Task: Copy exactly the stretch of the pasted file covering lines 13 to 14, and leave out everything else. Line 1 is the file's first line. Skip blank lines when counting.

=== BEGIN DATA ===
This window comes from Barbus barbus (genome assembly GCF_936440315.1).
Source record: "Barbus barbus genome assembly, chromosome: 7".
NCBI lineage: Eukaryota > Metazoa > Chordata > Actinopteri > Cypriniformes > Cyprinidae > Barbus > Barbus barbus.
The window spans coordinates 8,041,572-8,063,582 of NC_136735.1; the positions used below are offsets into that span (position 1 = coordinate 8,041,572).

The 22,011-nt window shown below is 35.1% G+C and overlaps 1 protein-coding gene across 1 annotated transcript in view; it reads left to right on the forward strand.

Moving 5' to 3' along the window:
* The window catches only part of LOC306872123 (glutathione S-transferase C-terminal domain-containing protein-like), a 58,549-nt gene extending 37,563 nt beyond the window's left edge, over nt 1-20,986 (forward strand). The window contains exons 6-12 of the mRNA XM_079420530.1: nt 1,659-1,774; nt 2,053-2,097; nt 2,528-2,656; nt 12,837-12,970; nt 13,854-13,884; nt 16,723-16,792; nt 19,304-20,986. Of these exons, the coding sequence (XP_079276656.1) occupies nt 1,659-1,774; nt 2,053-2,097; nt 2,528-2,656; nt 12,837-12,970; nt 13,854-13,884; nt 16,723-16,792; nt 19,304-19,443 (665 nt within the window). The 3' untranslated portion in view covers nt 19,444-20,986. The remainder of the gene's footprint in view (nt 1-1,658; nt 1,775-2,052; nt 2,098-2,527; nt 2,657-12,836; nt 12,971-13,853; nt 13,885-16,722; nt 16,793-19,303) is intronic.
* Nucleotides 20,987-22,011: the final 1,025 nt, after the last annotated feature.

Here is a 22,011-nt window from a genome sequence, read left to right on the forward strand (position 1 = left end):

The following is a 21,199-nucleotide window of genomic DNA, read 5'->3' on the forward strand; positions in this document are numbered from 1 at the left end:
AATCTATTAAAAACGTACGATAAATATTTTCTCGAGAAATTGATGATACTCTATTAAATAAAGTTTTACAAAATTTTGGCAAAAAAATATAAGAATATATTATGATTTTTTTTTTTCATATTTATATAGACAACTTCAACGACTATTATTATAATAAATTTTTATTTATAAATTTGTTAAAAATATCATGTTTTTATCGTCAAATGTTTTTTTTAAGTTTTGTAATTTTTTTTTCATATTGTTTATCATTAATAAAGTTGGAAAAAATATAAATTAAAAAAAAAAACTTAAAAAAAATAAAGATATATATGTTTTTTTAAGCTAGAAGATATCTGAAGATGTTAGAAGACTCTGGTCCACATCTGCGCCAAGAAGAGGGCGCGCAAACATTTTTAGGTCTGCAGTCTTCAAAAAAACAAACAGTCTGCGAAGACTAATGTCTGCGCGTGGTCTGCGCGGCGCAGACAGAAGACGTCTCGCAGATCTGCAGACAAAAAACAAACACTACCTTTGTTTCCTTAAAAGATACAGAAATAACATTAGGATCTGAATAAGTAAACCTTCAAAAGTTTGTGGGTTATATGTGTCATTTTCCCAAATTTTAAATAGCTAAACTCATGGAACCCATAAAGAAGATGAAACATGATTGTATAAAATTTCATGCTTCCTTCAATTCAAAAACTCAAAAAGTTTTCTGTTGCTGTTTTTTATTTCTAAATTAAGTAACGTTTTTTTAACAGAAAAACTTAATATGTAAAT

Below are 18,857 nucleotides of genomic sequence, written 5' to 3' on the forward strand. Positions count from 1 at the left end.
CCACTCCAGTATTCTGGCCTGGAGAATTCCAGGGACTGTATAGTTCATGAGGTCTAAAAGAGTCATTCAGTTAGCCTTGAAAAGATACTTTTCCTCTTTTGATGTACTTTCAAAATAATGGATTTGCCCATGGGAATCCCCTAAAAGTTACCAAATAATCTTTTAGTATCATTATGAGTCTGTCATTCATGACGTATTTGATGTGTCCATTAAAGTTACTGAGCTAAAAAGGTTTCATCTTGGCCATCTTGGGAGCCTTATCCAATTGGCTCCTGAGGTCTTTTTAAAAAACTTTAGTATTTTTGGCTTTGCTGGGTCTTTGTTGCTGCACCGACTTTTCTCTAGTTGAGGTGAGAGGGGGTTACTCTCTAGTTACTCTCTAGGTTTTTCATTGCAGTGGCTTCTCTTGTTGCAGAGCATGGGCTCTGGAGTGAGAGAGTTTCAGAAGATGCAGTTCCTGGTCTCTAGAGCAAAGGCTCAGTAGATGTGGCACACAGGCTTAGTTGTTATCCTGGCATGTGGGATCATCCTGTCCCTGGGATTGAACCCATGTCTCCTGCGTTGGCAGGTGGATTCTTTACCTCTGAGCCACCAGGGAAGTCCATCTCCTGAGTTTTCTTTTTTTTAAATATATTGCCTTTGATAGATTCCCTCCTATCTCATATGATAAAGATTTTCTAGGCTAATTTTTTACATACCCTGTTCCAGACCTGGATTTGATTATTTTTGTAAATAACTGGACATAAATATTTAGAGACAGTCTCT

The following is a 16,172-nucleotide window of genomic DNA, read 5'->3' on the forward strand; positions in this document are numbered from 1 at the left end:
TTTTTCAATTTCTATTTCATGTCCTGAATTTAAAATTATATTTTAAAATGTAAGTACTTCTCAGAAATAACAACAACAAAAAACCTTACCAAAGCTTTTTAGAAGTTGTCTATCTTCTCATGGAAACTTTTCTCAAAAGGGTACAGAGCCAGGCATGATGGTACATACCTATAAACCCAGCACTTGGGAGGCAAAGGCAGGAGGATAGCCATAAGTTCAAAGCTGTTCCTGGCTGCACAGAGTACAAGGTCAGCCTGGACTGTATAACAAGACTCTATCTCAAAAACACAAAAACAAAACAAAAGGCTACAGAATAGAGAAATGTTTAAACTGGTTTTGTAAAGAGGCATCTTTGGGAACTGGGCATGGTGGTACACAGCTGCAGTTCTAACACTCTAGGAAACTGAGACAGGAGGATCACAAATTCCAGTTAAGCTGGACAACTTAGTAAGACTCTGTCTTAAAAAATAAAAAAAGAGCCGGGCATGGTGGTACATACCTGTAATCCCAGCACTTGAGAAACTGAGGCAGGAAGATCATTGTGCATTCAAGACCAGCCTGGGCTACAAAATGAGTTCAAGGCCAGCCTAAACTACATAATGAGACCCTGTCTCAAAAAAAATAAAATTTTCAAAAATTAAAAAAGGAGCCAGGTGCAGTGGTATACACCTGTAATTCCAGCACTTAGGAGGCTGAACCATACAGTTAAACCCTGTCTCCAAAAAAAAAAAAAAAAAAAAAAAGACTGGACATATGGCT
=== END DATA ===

CCACTCCAGTATTCTGGCCTGGAGAATTCCAGGGACTGTATAGTTCATGAGGTCTAAAAGAGTCATTCAGTTAGCCTTGAAAAGATACTTTTCCTCTTTTGATGTACTTTCAAAATAATGGATTTGCCCATGGGAATCCCCTAAAAGTTACCAAATAATCTTTTAGTATCATTATGAGTCTGTCATTCATGACGTATTTGATGTGTCCATTAAAGTTACTGAGCTAAAAAGGTTTCATCTTGGCCATCTTGGGAGCCTTATCCAATTGGCTCCTGAGGTCTTTTTAAAAAACTTTAGTATTTTTGGCTTTGCTGGGTCTTTGTTGCTGCACCGACTTTTCTCTAGTTGAGGTGAGAGGGGGTTACTCTCTAGTTACTCTCTAGGTTTTTCATTGCAGTGGCTTCTCTTGTTGCAGAGCATGGGCTCTGGAGTGAGAGAGTTTCAGAAGATGCAGTTCCTGGTCTCTAGAGCAAAGGCTCAGTAGATGTGGCACACAGGCTTAGTTGTTATCCTGGCATGTGGGATCATCCTGTCCCTGGGATTGAACCCATGTCTCCTGCGTTGGCAGGTGGATTCTTTACCTCTGAGCCACCAGGGAAGTCCATCTCCTGAGTTTTCTTTTTTTTAAATATATTGCCTTTGATAGATTCCCTCCTATCTCATATGATAAAGATTTTCTAGGCTAATTTTTTACATACCCTGTTCCAGACCTGGATTTGATTATTTTTGTAAATAACTGGACATAAATATTTAGAGACAGTCTCT

The following is a 16,172-nucleotide window of genomic DNA, read 5'->3' on the forward strand; positions in this document are numbered from 1 at the left end: